Moreover, so far as the Eutheria are concerned, it affords us, I believe, a striking and hitherto unrecognised example of a phenomenon to which Lillie ('99) has directed attention, viz. adaptation in cleavage.

Fig. 22 shows a horizontal section through the 4-celled stage, and fig. 23 a vertical section of the same. The blastomeres in their cytoplasmic characters essentially resemble those oE the 2-celled stage, but the peripheral deutoplasmic network is here more strongly developed, and it is especially worthy of note that it is more marked towards the lower poles of the blastomeres (fig. 23), as also appears to be the case in the 2-celled stage. The shell-membi'ane measures in thickness '0072 mm.

The next succeeding (third) cleavages are again meridional, each of the four blastomeres becoming subdivided vertically into two, not necessarily synchronously. Fig. 53. PI. 6, shows a side view, and fig. 54 a view from the lower pole of a 6-celled egg, two of the blastomeres of the 4-celled stage having divided before the other two. The blastomeres have moved apart, and now form an' open ring approximately equatorial in position, and surrounding the central cleavage space, the upper opening of which is occupied by the yolk-body. I have failed to obtain a perfectly nonnal 8-celled stage, nevertheless the evidence clearly shows that the first three cleavage generations in Dasyurus are meridional and equal, and that the resulting eight equal-sized blastomeres form an equatorial ring in contact with the inner surface of the sphere formed by the zona and shell-membrane.

Whilst, then, the first three cleavage generations are meridional and equal, the succeeding divisions (fourth cleavage generation), on the contrary, are equatorial and unequal, each of the eight blastomeres becoming divided into a smaller, more transparent upper cell, with relatively little deutoplasm, and a larger, more opaque lower cell with more abundant deutoplasmic contents. In this way there is formed an exceedingly characteristic 1 6-celled stage, consisting of two superimposed rings, each of eight cells. The upper ring of smaller and clearer cells partially encloses the yolk body, and is situated entirely in the upper hemisphere of the sphere formed by. the egg-envelopes. The lower ring of larger, more opaque cells lies approximately in the equatorial region of the said sphere. This 16-cell ed stage is.figm'ed in fig. 55, PI. 6, as seen from the side, and in fi'g. 56 as seen from the upper ^ pole, both figures being taken from a spirit egg '37 mm. in diameter. The marked' differences in the cells of the two rings are well brought out in the micro-photographs reproduced as figs. 24, 25, and 26, PI. â– 2. Pigs. 24 and 25 represent horizontal sections of an egg '38 mm. in diameter, the former showing the eight cells of the lower ring, and the latter the eight cells of the upper ring. Pig. 26 shows a vertical section through an egg also of a diameter of "38 mm., but with seventeen cells, one of the original eight cells of the upper ring having divided and one beinginprocessof division. Thesection passes through the yolk-body [y.h.), which is seen as a faintly outlined structure lying in contact with the zona between the two cells of the upper ring (/.c.).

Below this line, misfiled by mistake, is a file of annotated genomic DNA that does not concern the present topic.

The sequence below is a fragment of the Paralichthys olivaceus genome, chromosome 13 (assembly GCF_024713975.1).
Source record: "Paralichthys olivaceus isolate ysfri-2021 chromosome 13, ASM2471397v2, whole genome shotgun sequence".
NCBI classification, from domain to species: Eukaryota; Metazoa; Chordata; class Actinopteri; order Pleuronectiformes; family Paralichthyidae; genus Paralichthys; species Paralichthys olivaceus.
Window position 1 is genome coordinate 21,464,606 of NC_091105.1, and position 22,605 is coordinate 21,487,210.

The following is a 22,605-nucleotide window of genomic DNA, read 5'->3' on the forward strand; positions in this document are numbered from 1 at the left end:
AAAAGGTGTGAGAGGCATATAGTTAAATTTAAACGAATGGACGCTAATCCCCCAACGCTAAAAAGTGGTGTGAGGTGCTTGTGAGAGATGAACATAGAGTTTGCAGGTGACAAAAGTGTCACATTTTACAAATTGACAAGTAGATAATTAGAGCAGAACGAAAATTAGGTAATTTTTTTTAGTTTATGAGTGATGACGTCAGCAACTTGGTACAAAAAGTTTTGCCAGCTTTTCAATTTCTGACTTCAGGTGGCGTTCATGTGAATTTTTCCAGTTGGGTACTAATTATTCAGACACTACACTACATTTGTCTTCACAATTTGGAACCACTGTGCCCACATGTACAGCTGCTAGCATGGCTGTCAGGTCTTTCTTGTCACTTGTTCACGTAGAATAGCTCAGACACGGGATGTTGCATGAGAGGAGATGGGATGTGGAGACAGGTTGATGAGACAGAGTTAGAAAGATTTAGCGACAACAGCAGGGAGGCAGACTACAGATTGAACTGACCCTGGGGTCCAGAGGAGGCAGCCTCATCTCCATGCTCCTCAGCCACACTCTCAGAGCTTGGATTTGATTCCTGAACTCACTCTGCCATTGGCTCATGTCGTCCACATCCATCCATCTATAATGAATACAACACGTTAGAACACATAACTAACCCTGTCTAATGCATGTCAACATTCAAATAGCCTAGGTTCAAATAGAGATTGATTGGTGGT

The shell-membrane in eggs of this 16-celled stage has attained a thickness of -0075 mm., and the albumen layer has been almost completely absorbed, so that the zona now lies practically in apposition with the shell-membrane, the two together forming a firm resistant sphere, to the inner surface of which the blastomeres are closely applied. The separation between the zona and shell-membrane seen in the figures is largely, if not wholly, artificial. ,

The average measurements of the cells of the two rings in the '38 mm. egg, :^ured in figs. 24 and 25, are as follows :

Upper ring cells. Lower ring cells.

Diameter . : -06 x -058 mm. . -OOx-Ofidinm.^,'

Vertical height , -OSSimm. . -llS mm.

Nucleus . j . ‘0165 mm. ■■• . •02 mm.

These measurements demonstrate at a glance the distinct difference in. size which exists between the cells of the two rings, whilst the cytoplasmic differences between them. are equally evident from an inspection of the micro-photographs, figs. 24-26. In the larger cells of the lower ring (fig. 24, tr.ect.) the nucleus (rich in chromatin and nucleolated) is surrounded by a perinuclear zone of clearer, coarsely vacuolar cytoplasm, outside of which is a densely granular deutoplasmic zone, which extends to within a short distance of the periphery of the cell-body. In the smaller cells of the upper ring (fig. 25, /.c.) the cytoplasm is coarsely reticular, with a tendency to compactness round the nucleus, and its contained deutoplasmic material is spare in amount as compared with that of the lower cells, being mainly located in a quite narrow peripheral zone. The upper cells thus appear relatively clear as compared with the dense, opaque-looking lower cells (fig. 26).